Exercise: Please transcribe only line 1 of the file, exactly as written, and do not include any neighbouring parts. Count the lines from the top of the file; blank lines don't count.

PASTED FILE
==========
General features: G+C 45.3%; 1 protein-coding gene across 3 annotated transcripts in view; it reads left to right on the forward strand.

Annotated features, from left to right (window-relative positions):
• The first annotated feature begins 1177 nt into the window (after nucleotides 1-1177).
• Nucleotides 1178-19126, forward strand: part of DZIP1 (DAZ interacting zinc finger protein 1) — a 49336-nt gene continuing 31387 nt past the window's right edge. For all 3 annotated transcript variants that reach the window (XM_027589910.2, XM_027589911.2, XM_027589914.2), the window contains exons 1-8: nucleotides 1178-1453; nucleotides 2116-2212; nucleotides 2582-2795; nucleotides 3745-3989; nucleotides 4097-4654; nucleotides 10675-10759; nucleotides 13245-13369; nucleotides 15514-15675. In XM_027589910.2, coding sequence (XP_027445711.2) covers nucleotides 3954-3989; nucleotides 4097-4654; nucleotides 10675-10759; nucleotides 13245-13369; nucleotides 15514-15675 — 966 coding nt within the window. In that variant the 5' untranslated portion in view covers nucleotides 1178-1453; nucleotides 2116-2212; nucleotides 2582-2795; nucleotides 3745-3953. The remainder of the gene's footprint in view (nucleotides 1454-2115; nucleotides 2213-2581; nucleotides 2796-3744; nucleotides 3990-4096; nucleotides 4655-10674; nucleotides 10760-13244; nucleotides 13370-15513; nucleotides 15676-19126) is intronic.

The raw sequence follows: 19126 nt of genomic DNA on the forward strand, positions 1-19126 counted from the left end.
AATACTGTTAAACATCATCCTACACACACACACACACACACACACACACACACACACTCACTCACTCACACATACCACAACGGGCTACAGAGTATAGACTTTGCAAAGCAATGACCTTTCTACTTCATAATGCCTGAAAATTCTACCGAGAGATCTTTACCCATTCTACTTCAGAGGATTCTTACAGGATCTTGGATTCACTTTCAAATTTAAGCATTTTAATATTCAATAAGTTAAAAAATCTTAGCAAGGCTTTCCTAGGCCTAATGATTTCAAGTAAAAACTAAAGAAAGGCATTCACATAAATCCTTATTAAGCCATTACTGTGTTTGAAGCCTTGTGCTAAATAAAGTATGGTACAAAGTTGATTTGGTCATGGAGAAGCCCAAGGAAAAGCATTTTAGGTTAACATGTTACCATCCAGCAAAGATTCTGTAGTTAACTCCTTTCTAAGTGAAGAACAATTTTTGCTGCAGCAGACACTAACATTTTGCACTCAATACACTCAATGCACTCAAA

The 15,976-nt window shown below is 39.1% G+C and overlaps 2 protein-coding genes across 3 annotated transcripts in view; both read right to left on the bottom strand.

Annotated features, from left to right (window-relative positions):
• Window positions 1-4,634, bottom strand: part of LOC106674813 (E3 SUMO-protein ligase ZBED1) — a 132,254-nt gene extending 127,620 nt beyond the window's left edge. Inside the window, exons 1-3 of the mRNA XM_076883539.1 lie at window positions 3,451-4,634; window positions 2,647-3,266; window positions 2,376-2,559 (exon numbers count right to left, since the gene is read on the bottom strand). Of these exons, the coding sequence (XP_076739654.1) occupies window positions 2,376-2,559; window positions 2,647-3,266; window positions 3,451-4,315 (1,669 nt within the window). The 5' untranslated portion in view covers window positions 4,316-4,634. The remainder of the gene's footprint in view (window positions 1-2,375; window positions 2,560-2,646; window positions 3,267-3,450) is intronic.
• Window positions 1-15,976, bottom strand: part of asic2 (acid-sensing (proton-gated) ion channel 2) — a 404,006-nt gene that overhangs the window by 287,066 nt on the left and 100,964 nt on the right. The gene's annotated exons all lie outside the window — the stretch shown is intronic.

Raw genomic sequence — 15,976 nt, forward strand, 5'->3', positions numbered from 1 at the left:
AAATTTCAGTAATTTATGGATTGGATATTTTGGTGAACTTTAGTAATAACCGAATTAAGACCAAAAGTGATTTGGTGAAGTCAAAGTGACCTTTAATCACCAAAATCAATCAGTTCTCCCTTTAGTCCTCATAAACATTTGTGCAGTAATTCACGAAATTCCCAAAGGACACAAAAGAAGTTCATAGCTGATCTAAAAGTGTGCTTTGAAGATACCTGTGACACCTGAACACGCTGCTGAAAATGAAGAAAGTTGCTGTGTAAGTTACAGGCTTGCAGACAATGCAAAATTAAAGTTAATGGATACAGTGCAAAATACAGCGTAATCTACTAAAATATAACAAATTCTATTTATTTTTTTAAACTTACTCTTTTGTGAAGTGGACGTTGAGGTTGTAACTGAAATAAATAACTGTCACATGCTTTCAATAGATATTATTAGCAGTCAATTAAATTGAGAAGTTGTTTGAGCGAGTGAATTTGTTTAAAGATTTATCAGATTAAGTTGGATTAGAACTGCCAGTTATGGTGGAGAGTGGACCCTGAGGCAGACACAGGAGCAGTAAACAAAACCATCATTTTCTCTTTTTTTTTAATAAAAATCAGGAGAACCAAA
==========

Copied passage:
General features: G+C 45.3%; 1 protein-coding gene across 3 annotated transcripts in view; it reads left to right on the forward strand.